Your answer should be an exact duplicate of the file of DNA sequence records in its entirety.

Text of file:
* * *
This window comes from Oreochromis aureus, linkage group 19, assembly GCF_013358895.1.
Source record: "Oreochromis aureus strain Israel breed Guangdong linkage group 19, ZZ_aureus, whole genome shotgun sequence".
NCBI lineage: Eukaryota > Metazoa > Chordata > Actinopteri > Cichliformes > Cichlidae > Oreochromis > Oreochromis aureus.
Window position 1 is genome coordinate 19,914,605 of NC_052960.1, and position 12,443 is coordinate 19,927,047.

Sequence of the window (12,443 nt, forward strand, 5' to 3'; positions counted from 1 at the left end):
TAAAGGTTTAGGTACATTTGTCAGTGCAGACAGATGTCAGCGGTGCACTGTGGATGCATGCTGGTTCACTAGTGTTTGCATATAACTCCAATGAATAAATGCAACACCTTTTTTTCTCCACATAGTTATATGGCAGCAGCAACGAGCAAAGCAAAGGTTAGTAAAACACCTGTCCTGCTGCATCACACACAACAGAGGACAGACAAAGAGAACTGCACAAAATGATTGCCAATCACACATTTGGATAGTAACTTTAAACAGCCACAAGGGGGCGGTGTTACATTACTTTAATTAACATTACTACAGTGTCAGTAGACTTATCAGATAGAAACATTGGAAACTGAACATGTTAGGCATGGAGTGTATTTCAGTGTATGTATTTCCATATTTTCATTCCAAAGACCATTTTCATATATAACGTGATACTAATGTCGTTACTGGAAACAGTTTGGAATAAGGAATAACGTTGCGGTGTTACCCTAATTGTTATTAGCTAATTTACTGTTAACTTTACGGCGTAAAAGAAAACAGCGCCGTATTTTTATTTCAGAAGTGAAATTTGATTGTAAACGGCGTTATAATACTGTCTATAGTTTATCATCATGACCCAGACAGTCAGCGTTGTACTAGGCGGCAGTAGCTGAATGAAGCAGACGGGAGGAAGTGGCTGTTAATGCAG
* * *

This window comes from Oreochromis aureus, linkage group 19, assembly GCF_013358895.1.
Source record: "Oreochromis aureus strain Israel breed Guangdong linkage group 19, ZZ_aureus, whole genome shotgun sequence".
NCBI lineage: Eukaryota > Metazoa > Chordata > Actinopteri > Cichliformes > Cichlidae > Oreochromis > Oreochromis aureus.
Window position 1 is genome coordinate 19,914,605 of NC_052960.1, and position 12,443 is coordinate 19,927,047.

Sequence of the window (12,443 nt, forward strand, 5' to 3'; positions counted from 1 at the left end):
TAAAGGTTTAGGTACATTTGTCAGTGCAGACAGATGTCAGCGGTGCACTGTGGATGCATGCTGGTTCACTAGTGTTTGCATATAACTCCAATGAATAAATGCAACACCTTTTTTTCTCCACATAGTTATATGGCAGCAGCAACGAGCAAAGCAAAGGTTAGTAAAACACCTGTCCTGCTGCATCACACACAACAGAGGACAGACAAAGAGAACTGCACAAAATGATTGCCAATCACACATTTGGATAGTAACTTTAAACAGCCACAAGGGGGCGGTGTTACATTACTTTAATTAACATTACTACAGTGTCAGTAGACTTATCAGATAGAAACATTGGAAACTGAACATGTTAGGCATGGAGTGTATTTCAGTGTATGTATTTCCATATTTTCATTCCAAAGACCATTTTCATATATAACGTGATACTAATGTCGTTACTGGAAACAGTTTGGAATAAGGAATAACGTTGCGGTGTTACCCTAATTGTTATTAGCTAATTTACTGTTAACTTTACGGCGTAAAAGAAAACAGCGCCGTATTTTTATTTCAGAAGTGAAATTTGATTGTAAACGGCGTTATAATACTGTCTATAGTTTATCATCATGACCCAGACAGTCAGCGTTGTACTAGGCGGCAGTAGCTGAATGAAGCAGACGGGAGGAAGTGGCTGTTAATGCAG